Saturday, 15 March 2014

VERONICA MARS - Review By Greg Klymkiw - Movies are getting so awful that too many feel like bad TV.

*NOTE* I couldn't believe how awful this movie was. After I wrote this review, I did a quickie Google and discovered a whole lot of background info that makes me hate this movie even more. I'm especially happy to watch movies without knowing anything (or as little as humanly possible) about them and even happier to not write the pieces with pre-conceived notions (well, as best as one can in this day and age). I'm also happy I don't watch TV or trailers, nor read reviews, puff pieces or press kits before I see movies and write about them. In spite of what I now know about this horrendous excuse for a "major" motion picture, I'm even happier to stand by this review without amending it to reflect any of the ghastly information that now roils about in my brain like some rogue tapeworm bent on total ingestion.

Beneath my Beautiful Golden Tresses is, uh, nothing - reflecting, of course,
the collective total I.Q. of my loyal fans who love me without even thinking
about it, because happily, they can't think. Kinda like me. Tee-hee-hee!!!

Veronica Mars (2014)
Dir. Rob Thomas, Starring: Kristen Bell, Jason Dohring, Enrico Colantoni
Review By Greg Klymkiw

What in Christ's name is this movie? Why was it made? Who is it supposed to please? How can any major feature film be so awful? How can a respected studio like Warner Brothers attach themselves to a feature film that seems, for all intents and purposes, to be little more than a vapid, incompetently crafted television drama stretched out to an interminable length?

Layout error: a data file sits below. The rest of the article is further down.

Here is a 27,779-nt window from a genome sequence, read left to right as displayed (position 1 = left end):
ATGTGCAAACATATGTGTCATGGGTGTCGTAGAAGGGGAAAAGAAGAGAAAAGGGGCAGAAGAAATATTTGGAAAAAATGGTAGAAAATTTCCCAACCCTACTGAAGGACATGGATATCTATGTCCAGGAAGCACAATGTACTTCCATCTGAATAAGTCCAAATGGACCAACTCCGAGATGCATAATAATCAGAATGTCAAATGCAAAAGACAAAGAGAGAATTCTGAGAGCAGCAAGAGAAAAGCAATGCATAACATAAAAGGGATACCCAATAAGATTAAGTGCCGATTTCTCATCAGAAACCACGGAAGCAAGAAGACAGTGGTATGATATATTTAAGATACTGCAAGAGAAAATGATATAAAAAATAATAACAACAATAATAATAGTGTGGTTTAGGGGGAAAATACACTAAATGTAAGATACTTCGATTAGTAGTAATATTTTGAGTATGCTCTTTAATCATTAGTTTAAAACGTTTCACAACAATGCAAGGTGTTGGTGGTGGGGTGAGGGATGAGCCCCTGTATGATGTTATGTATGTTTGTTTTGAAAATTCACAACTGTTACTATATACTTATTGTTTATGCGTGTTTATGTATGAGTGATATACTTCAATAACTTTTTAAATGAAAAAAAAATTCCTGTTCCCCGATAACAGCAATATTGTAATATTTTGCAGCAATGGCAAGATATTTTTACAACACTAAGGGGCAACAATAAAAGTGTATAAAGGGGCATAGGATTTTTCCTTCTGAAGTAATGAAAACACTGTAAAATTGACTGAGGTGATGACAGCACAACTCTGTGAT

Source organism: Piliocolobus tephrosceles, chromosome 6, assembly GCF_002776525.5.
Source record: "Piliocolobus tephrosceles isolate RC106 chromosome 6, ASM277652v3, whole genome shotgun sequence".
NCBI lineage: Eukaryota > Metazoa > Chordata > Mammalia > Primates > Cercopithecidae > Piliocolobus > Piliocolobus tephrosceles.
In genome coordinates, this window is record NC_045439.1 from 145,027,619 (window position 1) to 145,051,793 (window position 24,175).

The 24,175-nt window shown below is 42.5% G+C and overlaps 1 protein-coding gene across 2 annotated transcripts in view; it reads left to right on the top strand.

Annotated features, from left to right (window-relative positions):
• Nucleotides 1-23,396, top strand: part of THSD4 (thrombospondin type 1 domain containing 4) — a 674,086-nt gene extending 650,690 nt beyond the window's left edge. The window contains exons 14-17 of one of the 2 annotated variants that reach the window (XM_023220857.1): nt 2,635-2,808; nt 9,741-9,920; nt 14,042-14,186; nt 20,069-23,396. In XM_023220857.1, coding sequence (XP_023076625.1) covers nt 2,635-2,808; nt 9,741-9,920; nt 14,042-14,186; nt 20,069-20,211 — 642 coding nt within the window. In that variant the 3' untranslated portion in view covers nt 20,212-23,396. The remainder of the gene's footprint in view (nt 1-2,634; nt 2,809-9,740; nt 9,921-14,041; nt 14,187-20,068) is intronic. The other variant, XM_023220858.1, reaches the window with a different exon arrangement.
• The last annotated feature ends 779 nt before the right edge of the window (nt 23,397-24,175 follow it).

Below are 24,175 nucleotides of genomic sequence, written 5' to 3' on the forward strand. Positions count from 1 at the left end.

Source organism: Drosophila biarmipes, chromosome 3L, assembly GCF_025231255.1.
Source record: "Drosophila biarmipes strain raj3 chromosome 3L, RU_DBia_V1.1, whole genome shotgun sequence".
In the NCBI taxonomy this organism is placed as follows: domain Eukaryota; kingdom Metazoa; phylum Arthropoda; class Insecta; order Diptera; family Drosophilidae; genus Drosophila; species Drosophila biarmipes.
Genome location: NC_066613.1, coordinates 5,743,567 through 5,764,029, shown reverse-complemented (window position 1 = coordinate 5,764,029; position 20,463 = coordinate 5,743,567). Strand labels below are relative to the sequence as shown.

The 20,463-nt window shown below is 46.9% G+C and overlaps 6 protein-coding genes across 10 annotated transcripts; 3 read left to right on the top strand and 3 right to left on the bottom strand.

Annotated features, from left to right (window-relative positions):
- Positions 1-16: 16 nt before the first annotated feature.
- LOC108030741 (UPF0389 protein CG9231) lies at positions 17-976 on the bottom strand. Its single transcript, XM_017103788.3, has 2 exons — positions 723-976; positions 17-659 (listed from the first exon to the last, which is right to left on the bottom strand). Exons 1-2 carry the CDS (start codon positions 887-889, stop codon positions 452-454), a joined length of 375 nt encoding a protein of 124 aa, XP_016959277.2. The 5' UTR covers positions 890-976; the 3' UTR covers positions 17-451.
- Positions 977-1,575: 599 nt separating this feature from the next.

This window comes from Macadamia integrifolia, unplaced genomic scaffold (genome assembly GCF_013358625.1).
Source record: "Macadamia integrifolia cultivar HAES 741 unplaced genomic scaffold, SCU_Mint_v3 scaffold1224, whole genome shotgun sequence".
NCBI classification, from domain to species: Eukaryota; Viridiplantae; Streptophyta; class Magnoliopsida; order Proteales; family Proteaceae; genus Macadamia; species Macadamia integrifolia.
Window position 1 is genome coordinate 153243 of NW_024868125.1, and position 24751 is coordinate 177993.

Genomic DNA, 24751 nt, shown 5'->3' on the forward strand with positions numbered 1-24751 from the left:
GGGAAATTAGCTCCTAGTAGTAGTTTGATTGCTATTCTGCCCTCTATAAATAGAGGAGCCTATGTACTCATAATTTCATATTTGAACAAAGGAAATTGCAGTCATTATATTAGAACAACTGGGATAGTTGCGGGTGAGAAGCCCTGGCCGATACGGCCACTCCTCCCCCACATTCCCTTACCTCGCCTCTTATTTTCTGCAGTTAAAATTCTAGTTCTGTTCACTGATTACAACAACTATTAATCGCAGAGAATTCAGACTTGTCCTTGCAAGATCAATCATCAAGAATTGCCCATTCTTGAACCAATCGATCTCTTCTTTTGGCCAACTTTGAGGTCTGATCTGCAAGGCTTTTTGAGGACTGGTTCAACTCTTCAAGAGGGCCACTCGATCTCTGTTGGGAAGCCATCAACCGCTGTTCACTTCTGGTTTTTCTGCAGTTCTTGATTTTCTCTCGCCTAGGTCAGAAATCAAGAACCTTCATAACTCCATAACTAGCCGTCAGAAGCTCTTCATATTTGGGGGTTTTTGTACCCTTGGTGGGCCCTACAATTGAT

I normally would have walked out of something this dreadful after two minutes, but I was, frankly, so utterly agog at the film's wretchedness and inconsequence I girded my mighty loins and nailed my feet to the floor.

The first ten (or maybe longer) minutes of the movie is some of the most ludicrous expositional material I've ever seen in any movie - ever. At least it seemed that way. Incomprehensibly shoehorned and top loaded into the picture is a putrid miasma of horrendously written voice-over that explained a whole whack of information so quickly that all I could really glean from it was that the main character was once a teenage private detective in a small California resort town and now, many years later, finds herself in the big city looking for a job as a lawyer in a high-profile firm.

The voice-over, however, is not only incomprehensible, but so flatly delivered by Kristen Bell, the purported actress in the title role, that when she finally opens her mouth by way of interacting with other characters, her delivery is as fake and vapid as the dialogue implanted in her brain via microchip. It's impossible to believe she could even graduate from the scuzziest community college with a certificate in septic sanitation maintenance, let alone garner a degree in Psychology and then (I guffawed) Law.